Use this mortgage refinance cost calculator to get an estimate.

This mortgage refinance cost calculator provides customized information based on the information you provide. But, it also makes some assumptions about mortgage insurance and other costs, which can be significant.

How much does it cost to refinance a mortgage?

Before you refinance, make sure you’re aware of the costs associated with doing so. The cost to refinance a mortgage can vary depending on several factors. For example, the interest rate, credit score and loan amount. Our mortgage refinance cost calculator can help you figure out how much it will cost to refinance your mortgage.

Get more information about refinancing.

Learn about your refinancing options.

Traditional Refinance

A Traditional Refinance might be a good option if you’re looking for a lower interest rate or a shorter term. It’s a low-cost way to get the most our of your home.

Learn more about a Traditional Refinance.

Cash-out Refinance

Take advantage of the equity in your home. Use it to pay for college tuition, home improvements or to buy a vacation home.

Get started with a Cash-out Refinance.

Existing customer credit offer

Current U.S. Bank customers with an existing first mortgage or a U.S. Bank Personal Checking Package the huntington national bank inc be eligible for a customer credit.1 Take 0.25% of your next first mortgage and deduct it from the closing costs, up to a maximum of $1,000 off.2

Learn how to save on your next mortgage loan.

Smart Refinance

This no-cost mortgage refinancing option can save you time and money. Take advantage of a simplified application process, flexible terms and no closing costs3 with a U.S. Bank Smart Refinance.

See the benefits of a Smart Refinance.

Estimated monthly payment and APR example: A $225,000 loan amount with a 30-year term at an interest rate of 3.875% with a down payment of 20% would result in an estimated monthly payment of $1,058.04 with an Annual Percentage Rate (APR) of 3.946%.4

Источник: https://www.usbank.com/home-loans/mortgage/mortgage-calculators/mortgage-refinance-cost-calculator.html

Home Down Payment Savings Goal Calculator

Purchasing a home is one of the most important decisions you'll ever make. This calculator will help you create a savings plan towards your home purchase down payment. Simply use your purchase price to calculate how much you need to save each month. Fine-tune your plan by adjusting any of the inputs including purchase price and the number of years you wish to save. Click here to estimate how much home you can afford.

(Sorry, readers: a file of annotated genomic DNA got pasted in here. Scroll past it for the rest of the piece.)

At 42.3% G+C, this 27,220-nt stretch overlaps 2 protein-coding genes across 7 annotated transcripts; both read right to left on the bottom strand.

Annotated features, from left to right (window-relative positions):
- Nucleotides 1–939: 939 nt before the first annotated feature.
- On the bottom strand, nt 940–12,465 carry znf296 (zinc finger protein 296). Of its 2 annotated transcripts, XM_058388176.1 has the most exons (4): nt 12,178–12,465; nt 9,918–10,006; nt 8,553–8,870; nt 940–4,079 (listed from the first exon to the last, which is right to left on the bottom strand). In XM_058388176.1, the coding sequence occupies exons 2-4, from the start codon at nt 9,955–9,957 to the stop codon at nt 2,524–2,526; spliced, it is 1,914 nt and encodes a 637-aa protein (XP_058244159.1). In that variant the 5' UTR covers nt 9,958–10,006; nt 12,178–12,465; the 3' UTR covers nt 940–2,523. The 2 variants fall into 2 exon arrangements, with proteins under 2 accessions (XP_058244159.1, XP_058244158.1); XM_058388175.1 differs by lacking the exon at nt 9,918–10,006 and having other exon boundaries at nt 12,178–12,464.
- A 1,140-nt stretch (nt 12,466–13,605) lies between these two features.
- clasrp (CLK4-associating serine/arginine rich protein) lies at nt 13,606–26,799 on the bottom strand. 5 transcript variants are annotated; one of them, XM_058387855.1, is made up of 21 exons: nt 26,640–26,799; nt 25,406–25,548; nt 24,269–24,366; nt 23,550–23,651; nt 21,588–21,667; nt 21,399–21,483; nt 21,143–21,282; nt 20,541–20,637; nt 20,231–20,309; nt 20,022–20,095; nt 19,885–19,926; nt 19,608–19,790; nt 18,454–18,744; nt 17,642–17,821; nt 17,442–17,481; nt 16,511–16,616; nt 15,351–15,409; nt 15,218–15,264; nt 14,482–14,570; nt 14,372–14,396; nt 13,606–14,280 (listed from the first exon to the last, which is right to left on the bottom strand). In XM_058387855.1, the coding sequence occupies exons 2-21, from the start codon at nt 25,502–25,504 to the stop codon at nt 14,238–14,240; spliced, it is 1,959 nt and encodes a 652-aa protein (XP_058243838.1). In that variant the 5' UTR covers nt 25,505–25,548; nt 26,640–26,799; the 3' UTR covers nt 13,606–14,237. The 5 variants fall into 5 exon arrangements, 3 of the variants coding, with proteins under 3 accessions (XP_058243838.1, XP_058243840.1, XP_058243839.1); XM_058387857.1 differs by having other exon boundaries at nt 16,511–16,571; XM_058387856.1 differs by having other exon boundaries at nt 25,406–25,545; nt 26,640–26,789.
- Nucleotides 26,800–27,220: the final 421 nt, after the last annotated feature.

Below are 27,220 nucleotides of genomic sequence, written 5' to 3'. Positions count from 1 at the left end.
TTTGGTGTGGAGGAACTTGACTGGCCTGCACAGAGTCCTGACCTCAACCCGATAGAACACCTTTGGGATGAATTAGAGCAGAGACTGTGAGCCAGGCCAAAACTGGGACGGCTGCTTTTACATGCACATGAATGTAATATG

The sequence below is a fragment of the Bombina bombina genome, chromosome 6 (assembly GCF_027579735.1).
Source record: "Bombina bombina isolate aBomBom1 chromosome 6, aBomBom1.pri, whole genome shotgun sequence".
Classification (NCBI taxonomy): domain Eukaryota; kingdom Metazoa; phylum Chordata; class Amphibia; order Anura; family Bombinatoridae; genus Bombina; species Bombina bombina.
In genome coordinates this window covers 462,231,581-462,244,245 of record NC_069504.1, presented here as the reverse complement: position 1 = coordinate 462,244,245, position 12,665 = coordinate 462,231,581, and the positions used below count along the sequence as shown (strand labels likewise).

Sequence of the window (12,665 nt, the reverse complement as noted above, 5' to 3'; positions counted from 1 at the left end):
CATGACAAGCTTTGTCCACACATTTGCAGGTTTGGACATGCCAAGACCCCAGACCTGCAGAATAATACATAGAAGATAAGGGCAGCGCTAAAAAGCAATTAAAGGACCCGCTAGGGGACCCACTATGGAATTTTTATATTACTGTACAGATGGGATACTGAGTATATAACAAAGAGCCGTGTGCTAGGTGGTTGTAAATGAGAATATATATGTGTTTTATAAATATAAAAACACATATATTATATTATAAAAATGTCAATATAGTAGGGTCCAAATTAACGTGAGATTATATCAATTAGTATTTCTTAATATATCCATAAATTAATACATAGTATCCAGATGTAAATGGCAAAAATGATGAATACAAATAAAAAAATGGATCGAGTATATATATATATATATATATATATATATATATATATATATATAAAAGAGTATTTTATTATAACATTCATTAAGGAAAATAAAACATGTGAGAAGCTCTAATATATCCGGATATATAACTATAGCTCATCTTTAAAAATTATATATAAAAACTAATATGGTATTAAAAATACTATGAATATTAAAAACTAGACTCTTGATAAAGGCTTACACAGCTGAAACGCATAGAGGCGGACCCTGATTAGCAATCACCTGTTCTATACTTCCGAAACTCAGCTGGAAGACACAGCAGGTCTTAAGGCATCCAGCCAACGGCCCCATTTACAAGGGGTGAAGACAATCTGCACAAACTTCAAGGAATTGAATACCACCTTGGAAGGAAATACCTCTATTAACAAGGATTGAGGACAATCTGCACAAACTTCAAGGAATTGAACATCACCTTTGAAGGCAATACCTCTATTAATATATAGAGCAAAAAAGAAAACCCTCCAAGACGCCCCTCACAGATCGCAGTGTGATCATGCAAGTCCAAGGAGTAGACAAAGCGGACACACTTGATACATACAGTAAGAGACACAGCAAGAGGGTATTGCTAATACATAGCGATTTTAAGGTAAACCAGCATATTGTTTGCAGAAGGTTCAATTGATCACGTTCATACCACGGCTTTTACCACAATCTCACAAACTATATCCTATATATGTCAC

Saving up for a Down Payment on Your Home

Downpayment.

Are you thinking about purchasing your first or second home? If it's your first home, this is an exciting and terrifying time. You want to get the best mortgage rate possible, and you're not sure about the different programs out there. There are several loan programs for first time home buyers, veteran's affairs loans, and government programs that help people get into their dream homes. This article will go over those options; we will also list the average home amount around the United States and some of the factors that go into the pricing. We'll also talk about down payments and why it's a good idea to have at least 20% saved.

What are the Average Home Costs by Region, and What Makes Them Fluctuate?

Depending on where you want to settle in and buy you home, you could be paying a much higher price.

  1. Employment. The number of people who have a steady job and can afford a mortgage has a large effect on housing prices. When the time comes that it's less expensive to get a mortgage and interest rates are low, more people become eligible. This increases the number of homebuyers in the market, and this can drive home prices up.
  2. Housing Bust. In 2006, the housing market started a downward slide. People lost their jobs and their ability to afford their mortgage payments. Once the default rate skyrocketed, lenders began suffering huge losses, and they reached out to mortgage lenders for assistance. They tightened the credit restrictions further, and this made the home buyer numbers plummet. This caused the bottom to fall out of real estate prices, and they went to extreme lows. However, since they tightened credit restrictions, these homes sat empty because there were no eligible buyers.
  3. Interest Rate. Inflation also plays a role in housing prices rising and falling. In places where there is high inflation, house prices tend to go up. However, the housing markets tend to fall if the inflation in the area is higher. When interest rates and inflation goes up, the housing prices fall; however if the interest rates and inflation drop, interest in buying increases.
  4. Location. One of the biggest factors that go into a home's price is its location. Location, location, location is also known as the prime three rules of real estate. Typically, the closer the homes are to a downtown area in a city, the more expensive they are. As they start moving away, the prices begin to decline. This is because homes that are closer to the downtown are in more demand, so it drives the prices up.
  5. Supply and Demand. If you want to buy a home in a more trendy neighborhood, there may only be a limited amount to purchase, and you're competing with other buying. If the people or agency that is selling the house know this, they'll list the house accordingly. From a sellers perspective, there are usually more buyers interested than not, so they can set the price.

The Average Housing Costs by Region

Average Sale Price 2015Median Sale Price 2015Average Sale Price 2016Median Sale Price 2016
Midwest$331,000$278,200$334,700$284,400
Northeast$618,500$459,600$577,300$448,200